In Apps Script V8: Arraybuffers and Typed arrays we had a first look at how in v8, you can process and map binary data to JavaScript types for easy access. In Apps Script V8: Multiple script files, classes and namespaces, we also looked at v8 classes. This article will dig in a little bit more and look at how to extend classes and apply that easily handling data structures presented as an array of bytes as you’d have to do when dealing with binary data from a file.


IMG files are a good example of complicated structured you might need to dig into, so let’s create a standard IMG class, with extensions for jpg, gif, png and BMP variants. From that, we’ll be able to extract the width and height (a much simpler way of doing this would be to look at the imageMediaMetadata property of the response from a Drive API query, but there’s really  no fun in that)

Why you might need this

If you are dealing with Binary files or streaming, ArrayBuffers and Typed arrays complement the Apps Script Blob utilities.

The base class

Each of our image types follows the same principle, but the details vary. We’ll use the idea of a base class (AImg) , which will be common across all image types, and a class extension tweaking the specifics for each image type. Here’s the constructor

There’s a few things to expand upon here.


Machine architecture (especially in the early days), varied in the way that numbers are stored. Those of you who grew up having to juggle between mainframes, minis and then Intel will probably be familiar with the complication of the byte order of numbers, but nowadays it’s pretty standard. However, some of these image file formats were created a long time ago, so the order in which they store bytes internally reflected the machines the creators were using at the time, so this is a little problem you have to be aware of when dealing with binary data.

See if you can figure out what this is doing.

The two main types of ‘endianness’ (there used to be others) are ‘big endian’ and ‘little endian’, and it refers to whether the most significant bytes come first (big endian)  or last (little endian).

Here’s how to test.

  1. create an array with a single 2 byte(16bit) number and get that as a buffer
  2. convert that buffer to a 1-byte array, and take the first element
  3. If the value of that first byte matches the least significant part of the 16-bit number we first thought of, then the machine architecture is little endian.


In Apps Script V8: Arraybuffers and Typed arrays I used regular ArrayBuffer syntax like

to map buffer offets to types of data, but given that we now have to deal with endianness of the binary data potentially being different from that of the machine architecture processing it, we need another mechanism. That’s where data views come in.  A data view is defined like this and provides a ‘window’ onto the buffer from which data can be extracted as various types.

Extracting a 32-bit number from a buffer, taking account of endianness

Since the size of numbers will vary between file types, we can generalize this a bit with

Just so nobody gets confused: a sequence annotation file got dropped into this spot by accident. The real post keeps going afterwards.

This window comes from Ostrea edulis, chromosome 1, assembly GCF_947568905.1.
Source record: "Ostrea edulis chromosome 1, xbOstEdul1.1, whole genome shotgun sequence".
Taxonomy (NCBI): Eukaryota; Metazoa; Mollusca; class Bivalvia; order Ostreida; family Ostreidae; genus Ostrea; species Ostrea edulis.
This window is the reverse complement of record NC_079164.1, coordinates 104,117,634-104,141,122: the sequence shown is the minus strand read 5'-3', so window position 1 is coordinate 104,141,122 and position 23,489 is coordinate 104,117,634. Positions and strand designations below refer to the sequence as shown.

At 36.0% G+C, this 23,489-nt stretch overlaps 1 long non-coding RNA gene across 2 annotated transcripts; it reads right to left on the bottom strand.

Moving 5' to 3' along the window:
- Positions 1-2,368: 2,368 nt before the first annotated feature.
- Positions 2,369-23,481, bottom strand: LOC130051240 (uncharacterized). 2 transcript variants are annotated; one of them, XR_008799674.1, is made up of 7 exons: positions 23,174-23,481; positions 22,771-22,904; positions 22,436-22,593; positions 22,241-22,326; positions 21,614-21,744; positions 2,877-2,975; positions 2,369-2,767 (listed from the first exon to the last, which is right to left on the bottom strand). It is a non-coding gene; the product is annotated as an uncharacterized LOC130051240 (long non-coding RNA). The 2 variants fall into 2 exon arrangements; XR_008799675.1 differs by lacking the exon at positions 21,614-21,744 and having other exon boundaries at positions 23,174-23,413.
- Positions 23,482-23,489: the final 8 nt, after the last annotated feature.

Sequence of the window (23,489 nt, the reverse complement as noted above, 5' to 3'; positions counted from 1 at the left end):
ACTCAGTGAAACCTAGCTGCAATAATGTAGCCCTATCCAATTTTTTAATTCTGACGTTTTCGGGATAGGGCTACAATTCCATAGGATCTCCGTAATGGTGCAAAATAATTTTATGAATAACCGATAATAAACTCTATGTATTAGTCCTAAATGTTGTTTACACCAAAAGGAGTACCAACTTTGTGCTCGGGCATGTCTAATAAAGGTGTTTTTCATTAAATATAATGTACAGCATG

Where this._bits will be set for each image type.

Getters and methods

Here’s the complete base class with its getters and methods.


These image files are generally identified by a signature of some kind. The checkType method will validate that the signature (usually mapped to this_.version) is indeed the expected one.

Class extensions

Extending a class means taking one already defined class, and making a new class, adding new stuff and/or overriding existing properties or methods in the original. We’ll create 4 new classes

ABmp,  AGif, APng and AJpg

Mainly, we just need a constructor which sets up the parameters that differ between image types. These will generally refer to the offset to find the height and width.

Note the syntax for defining an extension, and also that the constructor of an extension first needs to call super (args). This executes the constructor of the base class it’s based on before continuing on with its own constructor tasks. It’s important that you always do this.




The png file has a couple of specifics

  • it’s bigendian
  • the numbers are 32 bit rather than 16 bit


The JPG is the most complex of the group, as it’s divided into blocks, with each block holding information about what it is and how big it is. The means that we have to skip through the file looking for the block (known as SOF0)  that contains the width and height.  It’s also bigEndian. Like the other classes, the objective to find the offset of the width and height so we can use a data view to extract those values.

Using the classes

That’s the hard bit done. Now it’s very simple to use them to get the width/height info from Image files.  Here’s a selector that will pick the correct class depending on the mime-type of a blob.

Get a file and call that

Finally, an example for each


In an ideal world, a couple of simple setters is all that would be needed to update the width and height to rescale the file, but sadly it’s not as simple as that with image files. There are already ways of doing that using Apps Script APIS and libraries, so that’s for another day and another article.